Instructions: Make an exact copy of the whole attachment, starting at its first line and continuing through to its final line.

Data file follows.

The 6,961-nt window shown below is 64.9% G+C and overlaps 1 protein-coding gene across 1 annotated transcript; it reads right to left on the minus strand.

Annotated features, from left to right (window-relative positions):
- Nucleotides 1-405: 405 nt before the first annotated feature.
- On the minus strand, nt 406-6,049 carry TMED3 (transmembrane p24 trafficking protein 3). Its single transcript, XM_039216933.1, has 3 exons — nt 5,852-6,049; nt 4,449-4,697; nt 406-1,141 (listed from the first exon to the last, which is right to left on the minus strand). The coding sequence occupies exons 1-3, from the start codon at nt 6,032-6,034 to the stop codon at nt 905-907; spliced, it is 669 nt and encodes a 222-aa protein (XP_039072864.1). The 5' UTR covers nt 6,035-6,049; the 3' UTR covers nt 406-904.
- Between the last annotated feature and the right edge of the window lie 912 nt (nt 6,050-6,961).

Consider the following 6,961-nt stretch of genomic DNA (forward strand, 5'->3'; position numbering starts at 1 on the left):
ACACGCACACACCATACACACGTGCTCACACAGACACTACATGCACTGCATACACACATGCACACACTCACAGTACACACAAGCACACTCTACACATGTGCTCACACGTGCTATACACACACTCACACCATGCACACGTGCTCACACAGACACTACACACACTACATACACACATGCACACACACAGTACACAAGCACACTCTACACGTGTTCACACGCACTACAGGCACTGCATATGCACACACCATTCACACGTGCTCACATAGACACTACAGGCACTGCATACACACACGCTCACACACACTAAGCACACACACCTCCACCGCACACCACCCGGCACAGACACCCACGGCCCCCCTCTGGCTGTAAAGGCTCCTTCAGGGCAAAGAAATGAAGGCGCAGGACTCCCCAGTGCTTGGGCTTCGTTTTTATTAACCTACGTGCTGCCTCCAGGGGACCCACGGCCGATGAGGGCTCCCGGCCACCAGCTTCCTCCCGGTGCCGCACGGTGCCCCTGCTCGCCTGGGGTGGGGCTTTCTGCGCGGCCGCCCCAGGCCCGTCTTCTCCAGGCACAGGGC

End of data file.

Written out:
The 6,961-nt window shown below is 64.9% G+C and overlaps 1 protein-coding gene across 1 annotated transcript; it reads right to left on the minus strand.

Annotated features, from left to right (window-relative positions):
- Nucleotides 1-405: 405 nt before the first annotated feature.
- On the minus strand, nt 406-6,049 carry TMED3 (transmembrane p24 trafficking protein 3). Its single transcript, XM_039216933.1, has 3 exons — nt 5,852-6,049; nt 4,449-4,697; nt 406-1,141 (listed from the first exon to the last, which is right to left on the minus strand). The coding sequence occupies exons 1-3, from the start codon at nt 6,032-6,034 to the stop codon at nt 905-907; spliced, it is 669 nt and encodes a 222-aa protein (XP_039072864.1). The 5' UTR covers nt 6,035-6,049; the 3' UTR covers nt 406-904.
- Between the last annotated feature and the right edge of the window lie 912 nt (nt 6,050-6,961).

Consider the following 6,961-nt stretch of genomic DNA (forward strand, 5'->3'; position numbering starts at 1 on the left):
ACACGCACACACCATACACACGTGCTCACACAGACACTACATGCACTGCATACACACATGCACACACTCACAGTACACACAAGCACACTCTACACATGTGCTCACACGTGCTATACACACACTCACACCATGCACACGTGCTCACACAGACACTACACACACTACATACACACATGCACACACACAGTACACAAGCACACTCTACACGTGTTCACACGCACTACAGGCACTGCATATGCACACACCATTCACACGTGCTCACATAGACACTACAGGCACTGCATACACACACGCTCACACACACTAAGCACACACACCTCCACCGCACACCACCCGGCACAGACACCCACGGCCCCCCTCTGGCTGTAAAGGCTCCTTCAGGGCAAAGAAATGAAGGCGCAGGACTCCCCAGTGCTTGGGCTTCGTTTTTATTAACCTACGTGCTGCCTCCAGGGGACCCACGGCCGATGAGGGCTCCCGGCCACCAGCTTCCTCCCGGTGCCGCACGGTGCCCCTGCTCGCCTGGGGTGGGGCTTTCTGCGCGGCCGCCCCAGGCCCGTCTTCTCCAGGCACAGGGC